Shrinkage cracking in concrete masonry is frequently controlled by horizontal joint reinforcement. According to calculations, the effect of joint reinforcing on the overall R-value of the masonry wall is on the scale of 1–3%, which has little effect on the building’s energy consumption.


Insulation is often installed between the two wythes of masonry in masonry cavity walls. This creates a continuous layer of insulation, reducing the impacts of thermal bridging (note that some references refer to the area between furring or studs as a “cavity,” which is not the same as a masonry cavity wall).

The interior surface of the wall remains at a temperature near to the building’s interior temperature because the wall ties are insulated from the interior. Moisture condensation is unlikely to damage the interior finish material, and occupant comfort is unlikely to be compromised. The kind, size, and spacing of the ties, as with horizontal joint reinforcement in single wythe construction, will determine the potential impact on energy use.


A typical concrete masonry veneer over a steel stud backup in cross-section. In an insulated wall system, steel studs operate as powerful thermal bridges. Steel conducts over 1,000 times more heat than mineral fiber insulation of the same thickness and area. The steel stud allows heat to seep through the insulation, significantly reducing its effectiveness.

Thermal bridging across steel studs, like concrete masonry webs, must be considered. Testing, modified zone calculation method, or insulation/framing layer adjustment factors are all valid ways for determining the R-value of insulated steel studs, according to ASHRAE Standard 90.1.

The R-value of the insulated steel stud section is used to calculate the effective framing/cavity R-value, which accounts for thermal bridging. The designer can account for the higher energy demand due to thermal bridging in these wall assemblies by using these corrected R-values.

Thermal bridging across steel studs reduces the effective R-value of the insulation by 40 to 69 percent, depending on the size and spacing of the steel studs and the R-value of the insulation, according to the effective framing/cavity R-value.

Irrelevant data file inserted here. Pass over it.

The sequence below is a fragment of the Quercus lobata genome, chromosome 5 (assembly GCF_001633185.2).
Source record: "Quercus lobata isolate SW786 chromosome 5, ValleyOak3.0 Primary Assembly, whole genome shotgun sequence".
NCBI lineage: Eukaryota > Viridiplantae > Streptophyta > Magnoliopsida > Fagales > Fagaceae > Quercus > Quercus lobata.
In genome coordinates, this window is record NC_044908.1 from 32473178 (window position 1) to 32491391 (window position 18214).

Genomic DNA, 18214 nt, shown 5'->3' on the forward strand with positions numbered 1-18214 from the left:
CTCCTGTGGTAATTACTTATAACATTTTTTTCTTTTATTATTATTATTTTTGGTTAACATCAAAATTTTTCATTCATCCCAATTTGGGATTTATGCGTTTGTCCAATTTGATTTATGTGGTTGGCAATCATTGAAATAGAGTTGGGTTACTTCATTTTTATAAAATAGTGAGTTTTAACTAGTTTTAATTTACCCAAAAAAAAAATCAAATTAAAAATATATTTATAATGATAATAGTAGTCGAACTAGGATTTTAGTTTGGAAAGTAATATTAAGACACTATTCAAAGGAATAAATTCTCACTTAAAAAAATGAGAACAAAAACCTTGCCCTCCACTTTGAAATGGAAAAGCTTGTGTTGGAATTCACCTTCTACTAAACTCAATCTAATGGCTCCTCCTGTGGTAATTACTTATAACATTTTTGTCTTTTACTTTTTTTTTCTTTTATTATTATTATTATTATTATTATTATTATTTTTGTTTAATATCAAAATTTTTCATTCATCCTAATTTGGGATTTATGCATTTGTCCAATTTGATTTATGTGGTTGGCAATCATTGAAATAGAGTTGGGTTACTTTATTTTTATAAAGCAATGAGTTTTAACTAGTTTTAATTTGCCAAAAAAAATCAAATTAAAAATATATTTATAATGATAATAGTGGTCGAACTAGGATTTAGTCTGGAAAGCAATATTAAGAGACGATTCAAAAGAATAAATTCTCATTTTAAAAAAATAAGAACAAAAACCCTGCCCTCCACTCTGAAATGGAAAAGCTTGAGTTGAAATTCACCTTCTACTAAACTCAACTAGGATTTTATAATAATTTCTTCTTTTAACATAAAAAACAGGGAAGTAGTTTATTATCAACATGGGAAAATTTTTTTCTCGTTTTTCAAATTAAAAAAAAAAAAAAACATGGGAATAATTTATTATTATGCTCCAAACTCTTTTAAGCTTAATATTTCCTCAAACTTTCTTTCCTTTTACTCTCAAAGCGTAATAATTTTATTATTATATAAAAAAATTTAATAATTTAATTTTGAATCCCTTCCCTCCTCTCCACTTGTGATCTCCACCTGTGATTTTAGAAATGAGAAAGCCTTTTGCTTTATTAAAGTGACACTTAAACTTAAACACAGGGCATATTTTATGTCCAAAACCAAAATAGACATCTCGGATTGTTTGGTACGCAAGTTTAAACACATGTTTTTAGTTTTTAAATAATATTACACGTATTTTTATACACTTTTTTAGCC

Local cold spots can form at the stud positions because the steel studs are often in touch with the inside finish. Moisture condenses in some circumstances, generating dampness along these strips. Dirt and dust collect in wet regions, resulting in darker vertical lines on the interior at steel stud positions.

Moisture is likely to collect on the outer flanges of steel studs if warm, wet indoor air penetrates the wall, increasing the risk of stud and connector corrosion and wall structural damage. Moisture can also harm gypsum sheathing on the outside of the studs, especially during freeze-thaw cycles. A continuous layer of insulation over the steel stud/insulation layer can help to mitigate these effects.


Thermal bridging occurs at the steel beam and where the concrete floor slab enters the internal masonry wythe when the wall system is insulated on the interior, as shown on the left.
Insulation in the cavity, rather than on the interior, is a superior option. This method efficiently separates both the slab edge and the steel beam from the external, minimizing heat flow and condensation potential in these locations while also lowering heating loads.

Installing insulation on the interior of the steel beam is a third option not shown. The thermal loss through the slab edge, however, is not addressed by this technique. Furthermore, the inside insulation lowers the temperature of the steel beam, which can result in condensation unless a tight and continuous vapor retarder is installed.

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A parapet can operate as a thermal fin, wicking heat up through the wall, because it is exposed to the outside environment on both sides. For a masonry parapet, there are two possible insulating options. The slab edge on the left is insulated, but the parapet is not. Between the roof slab and the masonry backup, heat can escape.

A preferable option is to insulate the parapet itself, creating a thermal barrier between the building’s interior and the surrounding environment. This minimizes heating and cooling loads and essentially eliminates the possibility of moisture on the roof slab’s underside.

Causes behind Thermal Bridge

The most common causes of thermal bridging are faulty installation or material selection/building design. Gaps in insulation, for example, might cause thermal bridging by allowing heat to escape around the insulation and perhaps allowing air leakage. As a result, insulation materials should not have any gaps at the floor, ceiling, roof, walls, framework, or between adjacent insulation materials. Insulation materials should also be fitted in such a way that they remain in place over time.